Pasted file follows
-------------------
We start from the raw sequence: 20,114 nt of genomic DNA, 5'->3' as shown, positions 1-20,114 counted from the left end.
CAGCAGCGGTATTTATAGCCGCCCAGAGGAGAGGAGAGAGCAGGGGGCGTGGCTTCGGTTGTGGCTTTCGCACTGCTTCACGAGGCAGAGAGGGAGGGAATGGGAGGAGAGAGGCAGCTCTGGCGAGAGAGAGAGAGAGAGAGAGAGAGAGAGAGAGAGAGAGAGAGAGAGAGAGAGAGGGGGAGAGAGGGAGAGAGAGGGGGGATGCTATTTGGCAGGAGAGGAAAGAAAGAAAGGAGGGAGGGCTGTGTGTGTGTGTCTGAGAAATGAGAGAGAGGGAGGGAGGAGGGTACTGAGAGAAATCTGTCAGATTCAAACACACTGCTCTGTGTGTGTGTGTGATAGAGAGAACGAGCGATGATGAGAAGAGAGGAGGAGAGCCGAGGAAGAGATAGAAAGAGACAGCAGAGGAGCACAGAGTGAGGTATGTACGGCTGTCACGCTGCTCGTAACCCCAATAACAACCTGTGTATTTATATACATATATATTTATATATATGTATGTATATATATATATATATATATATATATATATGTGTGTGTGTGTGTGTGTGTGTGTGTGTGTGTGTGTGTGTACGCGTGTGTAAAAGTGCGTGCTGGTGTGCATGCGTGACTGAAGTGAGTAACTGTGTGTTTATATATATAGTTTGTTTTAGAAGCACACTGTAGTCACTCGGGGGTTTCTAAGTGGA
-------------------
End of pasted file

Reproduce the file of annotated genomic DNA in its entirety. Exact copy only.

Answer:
We start from the raw sequence: 20,114 nt of genomic DNA, 5'->3' as shown, positions 1-20,114 counted from the left end.
CAGCAGCGGTATTTATAGCCGCCCAGAGGAGAGGAGAGAGCAGGGGGCGTGGCTTCGGTTGTGGCTTTCGCACTGCTTCACGAGGCAGAGAGGGAGGGAATGGGAGGAGAGAGGCAGCTCTGGCGAGAGAGAGAGAGAGAGAGAGAGAGAGAGAGAGAGAGAGAGAGAGAGAGAGAGAGGGGGAGAGAGGGAGAGAGAGGGGGGATGCTATTTGGCAGGAGAGGAAAGAAAGAAAGGAGGGAGGGCTGTGTGTGTGTGTCTGAGAAATGAGAGAGAGGGAGGGAGGAGGGTACTGAGAGAAATCTGTCAGATTCAAACACACTGCTCTGTGTGTGTGTGTGATAGAGAGAACGAGCGATGATGAGAAGAGAGGAGGAGAGCCGAGGAAGAGATAGAAAGAGACAGCAGAGGAGCACAGAGTGAGGTATGTACGGCTGTCACGCTGCTCGTAACCCCAATAACAACCTGTGTATTTATATACATATATATTTATATATATGTATGTATATATATATATATATATATATATATATATGTGTGTGTGTGTGTGTGTGTGTGTGTGTGTGTGTGTGTGTACGCGTGTGTAAAAGTGCGTGCTGGTGTGCATGCGTGACTGAAGTGAGTAACTGTGTGTTTATATATATAGTTTGTTTTAGAAGCACACTGTAGTCACTCGGGGGTTTCTAAGTGGA